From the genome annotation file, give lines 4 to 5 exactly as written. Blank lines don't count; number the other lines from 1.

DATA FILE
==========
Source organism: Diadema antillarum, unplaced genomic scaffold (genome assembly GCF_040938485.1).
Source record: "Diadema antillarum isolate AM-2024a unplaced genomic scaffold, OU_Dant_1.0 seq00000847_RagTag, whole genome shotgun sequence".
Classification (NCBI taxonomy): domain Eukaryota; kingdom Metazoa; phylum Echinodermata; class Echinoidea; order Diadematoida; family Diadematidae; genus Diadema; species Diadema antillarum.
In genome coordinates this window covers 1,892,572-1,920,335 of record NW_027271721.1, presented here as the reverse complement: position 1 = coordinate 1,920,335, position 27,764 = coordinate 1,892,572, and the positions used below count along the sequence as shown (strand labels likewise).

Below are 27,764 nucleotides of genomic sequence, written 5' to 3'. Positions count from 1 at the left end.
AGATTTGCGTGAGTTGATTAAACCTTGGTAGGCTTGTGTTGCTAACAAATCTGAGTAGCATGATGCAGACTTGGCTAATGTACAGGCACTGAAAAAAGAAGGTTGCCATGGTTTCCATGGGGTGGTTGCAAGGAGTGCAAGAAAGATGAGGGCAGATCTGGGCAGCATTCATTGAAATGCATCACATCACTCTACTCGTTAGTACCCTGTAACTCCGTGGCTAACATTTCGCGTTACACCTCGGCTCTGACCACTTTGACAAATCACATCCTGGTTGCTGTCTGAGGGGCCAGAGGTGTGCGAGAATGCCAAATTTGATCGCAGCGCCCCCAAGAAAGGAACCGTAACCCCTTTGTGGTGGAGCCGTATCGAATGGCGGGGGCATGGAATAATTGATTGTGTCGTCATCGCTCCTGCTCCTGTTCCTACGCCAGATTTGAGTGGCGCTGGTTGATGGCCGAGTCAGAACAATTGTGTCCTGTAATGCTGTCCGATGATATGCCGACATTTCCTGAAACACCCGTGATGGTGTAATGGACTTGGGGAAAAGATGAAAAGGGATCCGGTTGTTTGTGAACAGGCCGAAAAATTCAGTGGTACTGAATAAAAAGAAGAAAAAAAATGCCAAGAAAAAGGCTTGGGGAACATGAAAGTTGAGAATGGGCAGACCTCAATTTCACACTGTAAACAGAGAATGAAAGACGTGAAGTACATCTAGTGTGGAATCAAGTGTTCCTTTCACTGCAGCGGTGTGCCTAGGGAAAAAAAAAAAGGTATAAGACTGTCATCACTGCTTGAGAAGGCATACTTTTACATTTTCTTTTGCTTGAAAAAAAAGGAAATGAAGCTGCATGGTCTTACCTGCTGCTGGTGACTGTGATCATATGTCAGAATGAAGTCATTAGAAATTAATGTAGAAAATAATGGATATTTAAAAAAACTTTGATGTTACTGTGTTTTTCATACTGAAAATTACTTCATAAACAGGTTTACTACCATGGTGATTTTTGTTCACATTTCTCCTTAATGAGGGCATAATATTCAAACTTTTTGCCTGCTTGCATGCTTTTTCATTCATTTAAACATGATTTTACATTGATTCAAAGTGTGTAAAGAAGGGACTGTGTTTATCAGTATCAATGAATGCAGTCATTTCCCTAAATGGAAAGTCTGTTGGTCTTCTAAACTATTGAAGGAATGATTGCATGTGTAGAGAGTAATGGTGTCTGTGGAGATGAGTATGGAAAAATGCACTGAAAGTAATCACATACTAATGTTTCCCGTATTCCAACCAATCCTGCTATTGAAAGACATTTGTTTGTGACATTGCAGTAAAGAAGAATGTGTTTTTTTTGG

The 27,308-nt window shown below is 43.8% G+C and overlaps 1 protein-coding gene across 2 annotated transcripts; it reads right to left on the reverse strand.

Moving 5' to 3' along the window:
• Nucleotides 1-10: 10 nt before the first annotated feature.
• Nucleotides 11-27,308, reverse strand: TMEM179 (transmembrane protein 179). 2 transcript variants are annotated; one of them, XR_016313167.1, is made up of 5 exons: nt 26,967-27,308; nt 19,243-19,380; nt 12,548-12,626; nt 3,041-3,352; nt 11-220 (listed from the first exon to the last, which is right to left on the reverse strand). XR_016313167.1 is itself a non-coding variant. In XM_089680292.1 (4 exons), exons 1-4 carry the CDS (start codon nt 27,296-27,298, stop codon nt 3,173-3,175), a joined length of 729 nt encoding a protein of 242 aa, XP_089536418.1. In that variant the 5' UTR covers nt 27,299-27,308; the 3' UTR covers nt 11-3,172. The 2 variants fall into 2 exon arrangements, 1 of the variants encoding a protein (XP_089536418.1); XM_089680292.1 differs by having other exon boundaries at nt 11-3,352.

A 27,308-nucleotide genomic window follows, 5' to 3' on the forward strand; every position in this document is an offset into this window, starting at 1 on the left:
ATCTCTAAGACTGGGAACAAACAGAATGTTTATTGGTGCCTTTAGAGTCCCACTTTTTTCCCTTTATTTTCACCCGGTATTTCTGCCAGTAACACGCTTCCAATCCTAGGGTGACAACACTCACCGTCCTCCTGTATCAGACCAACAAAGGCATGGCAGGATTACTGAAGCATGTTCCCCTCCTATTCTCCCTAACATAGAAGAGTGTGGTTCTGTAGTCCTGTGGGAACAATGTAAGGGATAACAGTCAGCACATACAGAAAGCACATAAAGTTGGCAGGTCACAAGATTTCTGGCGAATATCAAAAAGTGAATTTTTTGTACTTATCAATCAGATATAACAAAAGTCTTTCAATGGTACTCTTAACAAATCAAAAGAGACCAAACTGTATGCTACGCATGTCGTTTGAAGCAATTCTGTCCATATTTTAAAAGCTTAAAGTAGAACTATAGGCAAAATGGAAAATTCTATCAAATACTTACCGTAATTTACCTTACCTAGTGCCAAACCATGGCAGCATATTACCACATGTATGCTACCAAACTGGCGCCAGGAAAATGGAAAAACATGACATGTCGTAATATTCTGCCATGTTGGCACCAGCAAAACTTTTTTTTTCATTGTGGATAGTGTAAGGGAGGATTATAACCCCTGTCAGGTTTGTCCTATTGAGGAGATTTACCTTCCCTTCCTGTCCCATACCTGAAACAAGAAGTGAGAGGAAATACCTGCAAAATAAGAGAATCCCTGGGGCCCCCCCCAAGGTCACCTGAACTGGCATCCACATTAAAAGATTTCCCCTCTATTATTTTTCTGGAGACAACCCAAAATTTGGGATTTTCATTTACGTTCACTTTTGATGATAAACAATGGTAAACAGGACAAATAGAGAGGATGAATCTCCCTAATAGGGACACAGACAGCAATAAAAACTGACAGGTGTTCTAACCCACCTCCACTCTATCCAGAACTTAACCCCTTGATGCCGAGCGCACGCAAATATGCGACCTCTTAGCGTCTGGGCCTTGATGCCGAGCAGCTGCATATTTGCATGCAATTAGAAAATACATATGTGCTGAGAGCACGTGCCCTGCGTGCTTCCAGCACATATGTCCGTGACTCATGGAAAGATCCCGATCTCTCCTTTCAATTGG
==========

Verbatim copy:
In genome coordinates this window covers 1,892,572-1,920,335 of record NW_027271721.1, presented here as the reverse complement: position 1 = coordinate 1,920,335, position 27,764 = coordinate 1,892,572, and the positions used below count along the sequence as shown (strand labels likewise).

Below are 27,764 nucleotides of genomic sequence, written 5' to 3'. Positions count from 1 at the left end.